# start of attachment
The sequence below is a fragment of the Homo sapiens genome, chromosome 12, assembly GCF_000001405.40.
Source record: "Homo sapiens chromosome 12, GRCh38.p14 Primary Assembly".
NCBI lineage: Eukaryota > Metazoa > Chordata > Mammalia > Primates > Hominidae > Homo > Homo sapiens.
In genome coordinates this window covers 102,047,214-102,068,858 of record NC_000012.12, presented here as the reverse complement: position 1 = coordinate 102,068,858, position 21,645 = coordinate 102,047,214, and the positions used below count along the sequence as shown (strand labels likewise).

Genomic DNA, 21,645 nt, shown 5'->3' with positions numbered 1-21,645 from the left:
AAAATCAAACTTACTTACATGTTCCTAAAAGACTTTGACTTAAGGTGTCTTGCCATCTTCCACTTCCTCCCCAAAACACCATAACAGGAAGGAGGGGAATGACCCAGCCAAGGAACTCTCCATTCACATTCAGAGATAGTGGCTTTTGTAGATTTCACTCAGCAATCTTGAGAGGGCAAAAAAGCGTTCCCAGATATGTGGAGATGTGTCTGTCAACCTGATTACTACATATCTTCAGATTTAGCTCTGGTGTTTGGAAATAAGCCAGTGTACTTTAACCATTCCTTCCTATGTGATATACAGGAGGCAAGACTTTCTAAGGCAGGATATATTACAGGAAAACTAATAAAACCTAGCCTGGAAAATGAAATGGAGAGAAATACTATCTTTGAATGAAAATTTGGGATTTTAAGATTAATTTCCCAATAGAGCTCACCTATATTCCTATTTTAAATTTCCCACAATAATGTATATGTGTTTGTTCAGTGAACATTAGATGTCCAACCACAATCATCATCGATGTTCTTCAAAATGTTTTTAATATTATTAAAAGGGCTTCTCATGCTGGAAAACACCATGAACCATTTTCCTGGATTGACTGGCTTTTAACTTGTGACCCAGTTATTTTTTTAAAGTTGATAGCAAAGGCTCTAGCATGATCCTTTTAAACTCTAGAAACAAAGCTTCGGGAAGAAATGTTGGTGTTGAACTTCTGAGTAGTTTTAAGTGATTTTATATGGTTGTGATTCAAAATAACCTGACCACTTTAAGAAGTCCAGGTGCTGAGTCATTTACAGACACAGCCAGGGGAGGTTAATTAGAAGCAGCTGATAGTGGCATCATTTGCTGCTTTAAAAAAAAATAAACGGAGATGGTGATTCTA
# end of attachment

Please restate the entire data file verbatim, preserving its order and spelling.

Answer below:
The sequence below is a fragment of the Homo sapiens genome, chromosome 12, assembly GCF_000001405.40.
Source record: "Homo sapiens chromosome 12, GRCh38.p14 Primary Assembly".
NCBI lineage: Eukaryota > Metazoa > Chordata > Mammalia > Primates > Hominidae > Homo > Homo sapiens.
In genome coordinates this window covers 102,047,214-102,068,858 of record NC_000012.12, presented here as the reverse complement: position 1 = coordinate 102,068,858, position 21,645 = coordinate 102,047,214, and the positions used below count along the sequence as shown (strand labels likewise).

Genomic DNA, 21,645 nt, shown 5'->3' with positions numbered 1-21,645 from the left:
AAAATCAAACTTACTTACATGTTCCTAAAAGACTTTGACTTAAGGTGTCTTGCCATCTTCCACTTCCTCCCCAAAACACCATAACAGGAAGGAGGGGAATGACCCAGCCAAGGAACTCTCCATTCACATTCAGAGATAGTGGCTTTTGTAGATTTCACTCAGCAATCTTGAGAGGGCAAAAAAGCGTTCCCAGATATGTGGAGATGTGTCTGTCAACCTGATTACTACATATCTTCAGATTTAGCTCTGGTGTTTGGAAATAAGCCAGTGTACTTTAACCATTCCTTCCTATGTGATATACAGGAGGCAAGACTTTCTAAGGCAGGATATATTACAGGAAAACTAATAAAACCTAGCCTGGAAAATGAAATGGAGAGAAATACTATCTTTGAATGAAAATTTGGGATTTTAAGATTAATTTCCCAATAGAGCTCACCTATATTCCTATTTTAAATTTCCCACAATAATGTATATGTGTTTGTTCAGTGAACATTAGATGTCCAACCACAATCATCATCGATGTTCTTCAAAATGTTTTTAATATTATTAAAAGGGCTTCTCATGCTGGAAAACACCATGAACCATTTTCCTGGATTGACTGGCTTTTAACTTGTGACCCAGTTATTTTTTTAAAGTTGATAGCAAAGGCTCTAGCATGATCCTTTTAAACTCTAGAAACAAAGCTTCGGGAAGAAATGTTGGTGTTGAACTTCTGAGTAGTTTTAAGTGATTTTATATGGTTGTGATTCAAAATAACCTGACCACTTTAAGAAGTCCAGGTGCTGAGTCATTTACAGACACAGCCAGGGGAGGTTAATTAGAAGCAGCTGATAGTGGCATCATTTGCTGCTTTAAAAAAAAATAAACGGAGATGGTGATTCTA